Your eyelids are important to protect your eyes and to spread your tears evenly over your cornea for optimal vision.
Lower eyelid drooping that results in a dry red eye at increased risk for infection and scarring
Lower eyelid turning in with eyelashes, rubbing the cornea resulting in irritation and redness as well as an increased risk for infection and scarring
Upper eyelid drooping resulting in decreased field of vision while reading, computing, or driving.
Due to weakening of the barriers that are supposed to keep the fat in the orbit. With age, these deteriorate allowing fat and overnight fluid accumulation to push out the lower eyelid skin.
This may intermittently require one to raise a lid with a finger in order to see. It may also result in being tired at day’s end due to having to raise the eyebrows constantly in order to see throughout the day. Many patients with drooping eyelids are reminded of them continually by their well-meaning friends and family.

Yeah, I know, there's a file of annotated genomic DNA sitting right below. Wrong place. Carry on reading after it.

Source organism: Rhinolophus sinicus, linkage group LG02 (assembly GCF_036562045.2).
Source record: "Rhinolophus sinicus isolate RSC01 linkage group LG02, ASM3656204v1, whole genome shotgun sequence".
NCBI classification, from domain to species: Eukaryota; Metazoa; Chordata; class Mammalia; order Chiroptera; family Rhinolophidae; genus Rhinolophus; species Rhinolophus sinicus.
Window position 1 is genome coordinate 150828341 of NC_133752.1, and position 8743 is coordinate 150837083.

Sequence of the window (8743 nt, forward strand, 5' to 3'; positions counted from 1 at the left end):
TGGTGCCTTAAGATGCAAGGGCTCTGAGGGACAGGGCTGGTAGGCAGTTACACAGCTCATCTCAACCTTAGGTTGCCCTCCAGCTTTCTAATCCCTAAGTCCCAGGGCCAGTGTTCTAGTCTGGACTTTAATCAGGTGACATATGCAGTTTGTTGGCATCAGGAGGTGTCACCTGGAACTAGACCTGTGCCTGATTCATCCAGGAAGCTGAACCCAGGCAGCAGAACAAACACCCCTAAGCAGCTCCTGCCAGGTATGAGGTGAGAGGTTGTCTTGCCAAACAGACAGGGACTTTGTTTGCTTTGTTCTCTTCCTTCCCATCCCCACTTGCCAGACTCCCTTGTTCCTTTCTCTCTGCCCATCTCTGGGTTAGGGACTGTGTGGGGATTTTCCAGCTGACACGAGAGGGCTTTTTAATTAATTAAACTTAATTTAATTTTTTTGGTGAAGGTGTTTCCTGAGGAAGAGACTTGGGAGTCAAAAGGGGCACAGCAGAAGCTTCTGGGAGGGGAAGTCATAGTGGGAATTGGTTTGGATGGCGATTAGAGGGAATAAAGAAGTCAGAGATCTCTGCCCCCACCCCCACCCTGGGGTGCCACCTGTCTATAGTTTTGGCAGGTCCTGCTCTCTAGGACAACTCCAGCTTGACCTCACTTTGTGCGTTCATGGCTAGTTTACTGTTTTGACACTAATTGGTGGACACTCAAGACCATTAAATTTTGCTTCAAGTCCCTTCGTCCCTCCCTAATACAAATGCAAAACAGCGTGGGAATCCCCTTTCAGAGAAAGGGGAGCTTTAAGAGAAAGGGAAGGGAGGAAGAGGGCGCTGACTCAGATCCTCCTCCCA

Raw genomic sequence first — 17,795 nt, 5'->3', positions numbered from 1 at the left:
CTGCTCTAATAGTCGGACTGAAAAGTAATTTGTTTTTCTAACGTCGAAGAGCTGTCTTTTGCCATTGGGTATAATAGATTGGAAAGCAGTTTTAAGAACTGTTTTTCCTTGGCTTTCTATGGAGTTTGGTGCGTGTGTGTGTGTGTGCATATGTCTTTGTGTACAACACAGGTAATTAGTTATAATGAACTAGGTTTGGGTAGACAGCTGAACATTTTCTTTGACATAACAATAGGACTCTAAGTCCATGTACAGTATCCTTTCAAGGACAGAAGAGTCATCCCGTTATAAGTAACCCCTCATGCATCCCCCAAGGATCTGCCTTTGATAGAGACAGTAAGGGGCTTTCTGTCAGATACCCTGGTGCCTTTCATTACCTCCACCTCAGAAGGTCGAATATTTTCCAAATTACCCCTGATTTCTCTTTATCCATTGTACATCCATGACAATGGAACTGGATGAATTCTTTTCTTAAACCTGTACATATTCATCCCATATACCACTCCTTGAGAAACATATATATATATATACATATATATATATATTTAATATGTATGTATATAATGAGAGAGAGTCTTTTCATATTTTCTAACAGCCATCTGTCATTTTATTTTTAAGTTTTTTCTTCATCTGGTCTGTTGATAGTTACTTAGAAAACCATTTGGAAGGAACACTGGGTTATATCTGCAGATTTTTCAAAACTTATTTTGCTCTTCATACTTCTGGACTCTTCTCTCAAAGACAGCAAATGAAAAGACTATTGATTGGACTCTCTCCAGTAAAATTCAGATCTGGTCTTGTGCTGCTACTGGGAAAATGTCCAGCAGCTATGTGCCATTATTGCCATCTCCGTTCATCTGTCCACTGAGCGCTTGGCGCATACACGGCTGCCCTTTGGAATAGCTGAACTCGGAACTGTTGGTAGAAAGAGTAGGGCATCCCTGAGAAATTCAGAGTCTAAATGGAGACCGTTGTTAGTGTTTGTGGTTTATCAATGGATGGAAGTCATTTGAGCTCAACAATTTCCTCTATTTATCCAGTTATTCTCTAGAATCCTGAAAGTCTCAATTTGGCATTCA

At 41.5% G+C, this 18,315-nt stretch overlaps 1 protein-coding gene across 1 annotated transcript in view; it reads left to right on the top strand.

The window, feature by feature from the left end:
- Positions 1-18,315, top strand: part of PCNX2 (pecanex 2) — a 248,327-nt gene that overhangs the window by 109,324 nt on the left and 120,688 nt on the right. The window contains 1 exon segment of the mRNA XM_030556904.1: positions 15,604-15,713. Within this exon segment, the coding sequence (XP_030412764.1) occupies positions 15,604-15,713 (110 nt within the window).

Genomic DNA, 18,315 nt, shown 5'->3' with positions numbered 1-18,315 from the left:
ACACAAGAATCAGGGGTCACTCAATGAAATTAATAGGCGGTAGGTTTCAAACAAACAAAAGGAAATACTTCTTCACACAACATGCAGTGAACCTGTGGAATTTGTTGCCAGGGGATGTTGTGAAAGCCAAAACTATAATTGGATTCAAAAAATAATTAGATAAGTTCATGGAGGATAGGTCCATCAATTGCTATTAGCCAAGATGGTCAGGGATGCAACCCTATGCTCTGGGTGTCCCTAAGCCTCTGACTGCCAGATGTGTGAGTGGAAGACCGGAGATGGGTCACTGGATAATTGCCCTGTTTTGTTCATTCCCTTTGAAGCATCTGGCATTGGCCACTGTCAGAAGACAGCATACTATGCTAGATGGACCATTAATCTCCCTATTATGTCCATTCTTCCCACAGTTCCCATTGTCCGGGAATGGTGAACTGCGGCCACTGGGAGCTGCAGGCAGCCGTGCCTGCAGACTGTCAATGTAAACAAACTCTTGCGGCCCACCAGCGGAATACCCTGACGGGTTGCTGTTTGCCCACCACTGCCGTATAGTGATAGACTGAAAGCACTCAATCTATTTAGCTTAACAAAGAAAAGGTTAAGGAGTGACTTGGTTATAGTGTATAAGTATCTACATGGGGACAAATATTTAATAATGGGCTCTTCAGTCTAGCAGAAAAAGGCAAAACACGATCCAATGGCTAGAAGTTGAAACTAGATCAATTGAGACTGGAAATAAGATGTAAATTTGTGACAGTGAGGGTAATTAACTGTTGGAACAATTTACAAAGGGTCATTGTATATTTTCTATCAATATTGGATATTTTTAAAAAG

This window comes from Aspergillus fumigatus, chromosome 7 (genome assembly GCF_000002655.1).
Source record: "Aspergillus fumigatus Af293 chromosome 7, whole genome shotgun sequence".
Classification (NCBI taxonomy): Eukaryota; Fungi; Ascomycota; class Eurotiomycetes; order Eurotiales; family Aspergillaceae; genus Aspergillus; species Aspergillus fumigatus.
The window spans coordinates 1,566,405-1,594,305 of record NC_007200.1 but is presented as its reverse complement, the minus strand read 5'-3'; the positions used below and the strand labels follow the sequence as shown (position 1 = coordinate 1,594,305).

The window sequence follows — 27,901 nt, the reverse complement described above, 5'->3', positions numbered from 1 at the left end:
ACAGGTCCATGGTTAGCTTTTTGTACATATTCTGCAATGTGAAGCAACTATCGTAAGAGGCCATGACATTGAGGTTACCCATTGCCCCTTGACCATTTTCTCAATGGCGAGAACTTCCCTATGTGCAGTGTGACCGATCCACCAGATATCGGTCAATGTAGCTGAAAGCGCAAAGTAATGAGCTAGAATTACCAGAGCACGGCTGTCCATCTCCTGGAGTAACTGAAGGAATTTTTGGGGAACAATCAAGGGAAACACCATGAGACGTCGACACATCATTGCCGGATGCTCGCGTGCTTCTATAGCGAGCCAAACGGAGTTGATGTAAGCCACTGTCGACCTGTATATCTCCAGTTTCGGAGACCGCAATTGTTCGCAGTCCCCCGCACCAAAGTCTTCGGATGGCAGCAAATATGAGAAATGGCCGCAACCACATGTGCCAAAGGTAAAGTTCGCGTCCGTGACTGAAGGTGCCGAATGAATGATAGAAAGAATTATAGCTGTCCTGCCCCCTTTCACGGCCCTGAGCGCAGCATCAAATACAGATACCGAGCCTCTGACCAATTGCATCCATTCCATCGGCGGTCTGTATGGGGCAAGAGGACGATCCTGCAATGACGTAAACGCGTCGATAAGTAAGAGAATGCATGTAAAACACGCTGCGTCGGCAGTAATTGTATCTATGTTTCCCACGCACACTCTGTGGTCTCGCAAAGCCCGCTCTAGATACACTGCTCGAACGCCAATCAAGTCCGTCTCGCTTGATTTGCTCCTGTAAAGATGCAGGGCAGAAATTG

Bring the lower eyelid back into contact with the eyeball
Turn the lower eyelid out so that it no longer scratches the eyeball
Blephaorplasty: removal of heavy excess skin, lifting eyelid in the process.
Levator Advanced: removal of excess skin as well as reattaching the eyelid muscle to the upper lid plate, lifting the eyelid significantly.
Removing the lower lid skin and protruding fat as well as any ectropion which reveals itself (this is usually not covered by insurance).
If ptosis/drooping eyelids are seriously affecting your visual field, correction may be considered medically necessary and be covered by insurance.